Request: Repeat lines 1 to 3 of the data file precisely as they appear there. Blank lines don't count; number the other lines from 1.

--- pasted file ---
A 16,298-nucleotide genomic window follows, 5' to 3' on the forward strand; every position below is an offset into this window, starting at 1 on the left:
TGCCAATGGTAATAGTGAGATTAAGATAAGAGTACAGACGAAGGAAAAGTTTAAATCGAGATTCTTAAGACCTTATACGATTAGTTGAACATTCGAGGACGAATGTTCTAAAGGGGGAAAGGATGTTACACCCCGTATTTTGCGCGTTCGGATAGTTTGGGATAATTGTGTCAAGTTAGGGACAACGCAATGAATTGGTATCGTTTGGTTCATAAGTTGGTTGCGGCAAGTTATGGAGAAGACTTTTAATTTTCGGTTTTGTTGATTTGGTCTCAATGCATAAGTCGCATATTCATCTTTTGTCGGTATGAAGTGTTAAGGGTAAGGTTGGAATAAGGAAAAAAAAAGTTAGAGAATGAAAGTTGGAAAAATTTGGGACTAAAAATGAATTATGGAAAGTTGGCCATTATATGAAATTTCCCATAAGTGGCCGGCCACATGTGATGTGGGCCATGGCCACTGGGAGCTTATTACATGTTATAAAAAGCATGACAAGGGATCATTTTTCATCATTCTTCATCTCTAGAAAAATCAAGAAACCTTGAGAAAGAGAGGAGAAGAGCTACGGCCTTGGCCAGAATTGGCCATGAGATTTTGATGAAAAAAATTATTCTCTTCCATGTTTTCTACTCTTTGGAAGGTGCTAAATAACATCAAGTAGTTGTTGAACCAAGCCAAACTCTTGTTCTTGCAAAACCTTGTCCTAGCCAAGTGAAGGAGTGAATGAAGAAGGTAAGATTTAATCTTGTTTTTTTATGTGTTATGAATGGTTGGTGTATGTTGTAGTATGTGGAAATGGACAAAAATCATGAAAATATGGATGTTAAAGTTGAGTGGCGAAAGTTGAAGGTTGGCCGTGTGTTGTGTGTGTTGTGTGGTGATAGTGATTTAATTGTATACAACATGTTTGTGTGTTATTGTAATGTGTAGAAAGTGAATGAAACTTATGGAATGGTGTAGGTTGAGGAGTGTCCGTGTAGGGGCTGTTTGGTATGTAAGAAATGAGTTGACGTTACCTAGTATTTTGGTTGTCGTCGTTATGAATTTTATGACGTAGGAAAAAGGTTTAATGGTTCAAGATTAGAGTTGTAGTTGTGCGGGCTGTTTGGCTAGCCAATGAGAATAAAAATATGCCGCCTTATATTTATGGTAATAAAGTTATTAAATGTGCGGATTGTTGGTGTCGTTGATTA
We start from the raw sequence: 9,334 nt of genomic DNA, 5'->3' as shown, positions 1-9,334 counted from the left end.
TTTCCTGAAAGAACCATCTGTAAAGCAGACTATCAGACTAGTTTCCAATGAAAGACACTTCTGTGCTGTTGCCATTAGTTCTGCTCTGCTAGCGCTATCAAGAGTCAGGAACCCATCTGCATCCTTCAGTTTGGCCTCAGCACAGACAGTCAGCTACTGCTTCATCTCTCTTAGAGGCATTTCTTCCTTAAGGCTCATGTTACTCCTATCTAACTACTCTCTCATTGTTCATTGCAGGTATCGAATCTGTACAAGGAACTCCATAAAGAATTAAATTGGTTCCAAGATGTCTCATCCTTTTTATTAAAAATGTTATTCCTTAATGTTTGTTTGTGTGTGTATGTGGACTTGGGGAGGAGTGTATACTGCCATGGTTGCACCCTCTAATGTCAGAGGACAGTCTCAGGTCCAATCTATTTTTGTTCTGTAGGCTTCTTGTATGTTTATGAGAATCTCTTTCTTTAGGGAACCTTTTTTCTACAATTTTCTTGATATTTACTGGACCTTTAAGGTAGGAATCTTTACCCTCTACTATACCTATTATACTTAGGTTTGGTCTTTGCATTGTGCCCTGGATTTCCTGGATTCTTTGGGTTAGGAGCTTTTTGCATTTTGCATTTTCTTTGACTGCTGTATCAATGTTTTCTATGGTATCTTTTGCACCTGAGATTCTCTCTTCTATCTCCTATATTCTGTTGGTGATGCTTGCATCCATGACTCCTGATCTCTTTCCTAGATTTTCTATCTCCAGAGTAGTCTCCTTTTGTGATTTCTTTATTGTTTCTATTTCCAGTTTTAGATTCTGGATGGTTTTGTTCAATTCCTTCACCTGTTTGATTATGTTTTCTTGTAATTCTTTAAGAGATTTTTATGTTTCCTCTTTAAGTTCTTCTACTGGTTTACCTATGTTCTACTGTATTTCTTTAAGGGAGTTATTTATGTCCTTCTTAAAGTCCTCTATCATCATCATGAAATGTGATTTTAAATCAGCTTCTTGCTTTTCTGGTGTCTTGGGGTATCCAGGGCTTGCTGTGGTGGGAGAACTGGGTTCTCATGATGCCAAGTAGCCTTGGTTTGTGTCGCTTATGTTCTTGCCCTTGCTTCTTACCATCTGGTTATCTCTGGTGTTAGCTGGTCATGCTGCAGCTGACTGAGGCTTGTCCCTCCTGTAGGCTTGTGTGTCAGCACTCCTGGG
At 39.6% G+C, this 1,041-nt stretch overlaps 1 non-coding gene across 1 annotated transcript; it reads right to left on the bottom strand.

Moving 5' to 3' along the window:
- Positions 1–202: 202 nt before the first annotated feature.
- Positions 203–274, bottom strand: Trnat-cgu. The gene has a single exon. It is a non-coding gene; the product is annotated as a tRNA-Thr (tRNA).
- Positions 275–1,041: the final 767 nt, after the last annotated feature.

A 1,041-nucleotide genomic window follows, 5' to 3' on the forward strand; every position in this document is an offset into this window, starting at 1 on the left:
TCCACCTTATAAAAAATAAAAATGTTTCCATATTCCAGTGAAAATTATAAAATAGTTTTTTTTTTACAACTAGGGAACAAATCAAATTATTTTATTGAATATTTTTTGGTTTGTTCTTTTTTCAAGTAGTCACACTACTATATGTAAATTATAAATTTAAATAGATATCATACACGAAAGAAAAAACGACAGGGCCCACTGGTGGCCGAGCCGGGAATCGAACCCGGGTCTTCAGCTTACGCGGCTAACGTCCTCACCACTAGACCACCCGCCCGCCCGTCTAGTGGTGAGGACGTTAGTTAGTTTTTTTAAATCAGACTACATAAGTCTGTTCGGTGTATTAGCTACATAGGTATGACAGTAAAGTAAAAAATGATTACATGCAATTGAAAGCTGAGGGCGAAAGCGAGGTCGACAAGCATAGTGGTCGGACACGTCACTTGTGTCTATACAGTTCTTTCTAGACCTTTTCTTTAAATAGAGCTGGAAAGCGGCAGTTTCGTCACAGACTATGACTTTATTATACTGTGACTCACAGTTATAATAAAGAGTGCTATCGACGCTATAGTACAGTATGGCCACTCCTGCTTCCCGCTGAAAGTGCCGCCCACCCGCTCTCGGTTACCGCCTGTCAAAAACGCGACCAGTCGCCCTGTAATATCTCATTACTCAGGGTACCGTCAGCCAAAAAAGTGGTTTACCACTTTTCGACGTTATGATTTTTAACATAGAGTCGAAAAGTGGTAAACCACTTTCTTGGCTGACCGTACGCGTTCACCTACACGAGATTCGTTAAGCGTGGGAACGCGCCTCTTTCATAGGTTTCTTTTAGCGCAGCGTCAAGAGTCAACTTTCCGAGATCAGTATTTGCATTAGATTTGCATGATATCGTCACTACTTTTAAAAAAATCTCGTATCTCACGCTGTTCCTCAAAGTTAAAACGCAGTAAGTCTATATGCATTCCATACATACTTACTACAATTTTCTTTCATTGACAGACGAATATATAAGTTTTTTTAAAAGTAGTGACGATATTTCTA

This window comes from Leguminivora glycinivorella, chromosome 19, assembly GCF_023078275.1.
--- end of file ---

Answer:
A 16,298-nucleotide genomic window follows, 5' to 3' on the forward strand; every position below is an offset into this window, starting at 1 on the left:
TGCCAATGGTAATAGTGAGATTAAGATAAGAGTACAGACGAAGGAAAAGTTTAAATCGAGATTCTTAAGACCTTATACGATTAGTTGAACATTCGAGGACGAATGTTCTAAAGGGGGAAAGGATGTTACACCCCGTATTTTGCGCGTTCGGATAGTTTGGGATAATTGTGTCAAGTTAGGGACAACGCAATGAATTGGTATCGTTTGGTTCATAAGTTGGTTGCGGCAAGTTATGGAGAAGACTTTTAATTTTCGGTTTTGTTGATTTGGTCTCAATGCATAAGTCGCATATTCATCTTTTGTCGGTATGAAGTGTTAAGGGTAAGGTTGGAATAAGGAAAAAAAAAGTTAGAGAATGAAAGTTGGAAAAATTTGGGACTAAAAATGAATTATGGAAAGTTGGCCATTATATGAAATTTCCCATAAGTGGCCGGCCACATGTGATGTGGGCCATGGCCACTGGGAGCTTATTACATGTTATAAAAAGCATGACAAGGGATCATTTTTCATCATTCTTCATCTCTAGAAAAATCAAGAAACCTTGAGAAAGAGAGGAGAAGAGCTACGGCCTTGGCCAGAATTGGCCATGAGATTTTGATGAAAAAAATTATTCTCTTCCATGTTTTCTACTCTTTGGAAGGTGCTAAATAACATCAAGTAGTTGTTGAACCAAGCCAAACTCTTGTTCTTGCAAAACCTTGTCCTAGCCAAGTGAAGGAGTGAATGAAGAAGGTAAGATTTAATCTTGTTTTTTTATGTGTTATGAATGGTTGGTGTATGTTGTAGTATGTGGAAATGGACAAAAATCATGAAAATATGGATGTTAAAGTTGAGTGGCGAAAGTTGAAGGTTGGCCGTGTGTTGTGTGTGTTGTGTGGTGATAGTGATTTAATTGTATACAACATGTTTGTGTGTTATTGTAATGTGTAGAAAGTGAATGAAACTTATGGAATGGTGTAGGTTGAGGAGTGTCCGTGTAGGGGCTGTTTGGTATGTAAGAAATGAGTTGACGTTACCTAGTATTTTGGTTGTCGTCGTTATGAATTTTATGACGTAGGAAAAAGGTTTAATGGTTCAAGATTAGAGTTGTAGTTGTGCGGGCTGTTTGGCTAGCCAATGAGAATAAAAATATGCCGCCTTATATTTATGGTAATAAAGTTATTAAATGTGCGGATTGTTGGTGTCGTTGATTA
We start from the raw sequence: 9,334 nt of genomic DNA, 5'->3' as shown, positions 1-9,334 counted from the left end.